Image credit: The White House, Flickr
For The Critic, Research Fellow David Polansky reflects on the United States’ role in the Russo-Ukrainian War and discusses the dilemma faced by U.S. foreign policy attempting to balance America’s “global identity” and the interests of the American people.
It is not impossible to argue for U.S. interests in supporting Ukraine against Russia. There is no such argument that will not have to wrestle with two dilemmas, however: the imperial nature of our present global arrangement, and its distance from the real concerns of most Americans. Hence the hysterical tenor that our foreign policy debates have taken on — and the unlikelihood that it will lift even when the Russo-Ukrainian War finally ends.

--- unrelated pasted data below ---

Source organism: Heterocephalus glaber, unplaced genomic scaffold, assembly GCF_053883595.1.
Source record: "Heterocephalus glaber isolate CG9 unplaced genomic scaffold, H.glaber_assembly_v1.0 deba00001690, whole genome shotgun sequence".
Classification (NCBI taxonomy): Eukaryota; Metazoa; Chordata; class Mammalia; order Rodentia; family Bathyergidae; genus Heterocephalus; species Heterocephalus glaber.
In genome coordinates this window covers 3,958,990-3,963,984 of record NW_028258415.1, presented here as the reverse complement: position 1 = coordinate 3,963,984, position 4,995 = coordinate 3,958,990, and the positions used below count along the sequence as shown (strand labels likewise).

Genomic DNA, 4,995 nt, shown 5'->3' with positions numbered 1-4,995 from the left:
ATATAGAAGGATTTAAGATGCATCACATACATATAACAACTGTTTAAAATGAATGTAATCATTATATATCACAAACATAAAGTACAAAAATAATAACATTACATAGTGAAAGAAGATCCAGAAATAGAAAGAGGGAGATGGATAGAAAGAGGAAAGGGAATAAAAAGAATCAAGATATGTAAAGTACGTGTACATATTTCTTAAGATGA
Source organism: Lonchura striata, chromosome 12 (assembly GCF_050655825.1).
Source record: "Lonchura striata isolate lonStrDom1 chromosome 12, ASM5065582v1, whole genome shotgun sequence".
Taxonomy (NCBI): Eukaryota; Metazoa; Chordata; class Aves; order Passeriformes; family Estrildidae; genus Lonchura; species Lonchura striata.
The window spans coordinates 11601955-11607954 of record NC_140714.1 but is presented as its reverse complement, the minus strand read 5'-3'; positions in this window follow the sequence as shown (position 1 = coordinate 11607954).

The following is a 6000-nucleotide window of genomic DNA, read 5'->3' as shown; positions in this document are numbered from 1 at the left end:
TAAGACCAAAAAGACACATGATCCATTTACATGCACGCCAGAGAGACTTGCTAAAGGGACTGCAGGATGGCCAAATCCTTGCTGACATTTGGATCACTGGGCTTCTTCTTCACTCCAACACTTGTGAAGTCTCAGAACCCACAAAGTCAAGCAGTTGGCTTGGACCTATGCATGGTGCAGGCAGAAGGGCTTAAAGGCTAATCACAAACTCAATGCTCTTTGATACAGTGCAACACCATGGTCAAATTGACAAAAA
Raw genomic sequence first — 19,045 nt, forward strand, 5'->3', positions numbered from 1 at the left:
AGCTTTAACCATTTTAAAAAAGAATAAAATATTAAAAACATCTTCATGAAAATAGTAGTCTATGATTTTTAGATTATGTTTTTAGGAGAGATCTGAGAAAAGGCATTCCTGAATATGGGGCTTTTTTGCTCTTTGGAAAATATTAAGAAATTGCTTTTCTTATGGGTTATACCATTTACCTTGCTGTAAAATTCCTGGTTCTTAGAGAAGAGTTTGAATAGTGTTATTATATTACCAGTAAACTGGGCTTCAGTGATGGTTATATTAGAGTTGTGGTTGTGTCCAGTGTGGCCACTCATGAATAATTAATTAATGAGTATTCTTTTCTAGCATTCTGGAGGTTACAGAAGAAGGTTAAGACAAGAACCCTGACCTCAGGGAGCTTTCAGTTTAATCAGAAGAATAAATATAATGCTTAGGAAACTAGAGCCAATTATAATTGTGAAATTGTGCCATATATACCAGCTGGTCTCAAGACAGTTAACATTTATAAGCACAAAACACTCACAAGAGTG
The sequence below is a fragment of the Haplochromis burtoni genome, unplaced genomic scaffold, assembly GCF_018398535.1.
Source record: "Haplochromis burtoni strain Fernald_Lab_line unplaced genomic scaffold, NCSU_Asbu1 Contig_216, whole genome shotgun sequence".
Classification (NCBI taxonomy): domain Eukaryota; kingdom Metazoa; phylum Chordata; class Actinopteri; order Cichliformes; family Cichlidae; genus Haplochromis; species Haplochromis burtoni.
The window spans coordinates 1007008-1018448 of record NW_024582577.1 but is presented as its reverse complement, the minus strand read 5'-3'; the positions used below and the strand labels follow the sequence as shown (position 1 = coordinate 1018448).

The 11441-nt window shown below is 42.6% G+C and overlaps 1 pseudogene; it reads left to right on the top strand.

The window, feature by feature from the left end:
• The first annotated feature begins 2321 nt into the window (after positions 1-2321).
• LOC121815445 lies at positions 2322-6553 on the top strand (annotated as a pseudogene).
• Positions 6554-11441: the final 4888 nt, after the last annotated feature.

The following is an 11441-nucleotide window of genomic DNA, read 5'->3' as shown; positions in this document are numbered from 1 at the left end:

David Polansky (@polanskydj) is a Research Fellow at the Institute for Peace and Diplomacy who writes on geopolitics, international orders, nationalism and state-formation, and the history of political thought. Outside of scholarly journals, his work has been featured in the National Interest, the American Interest, the Wall Street Journal, and the Washington Post.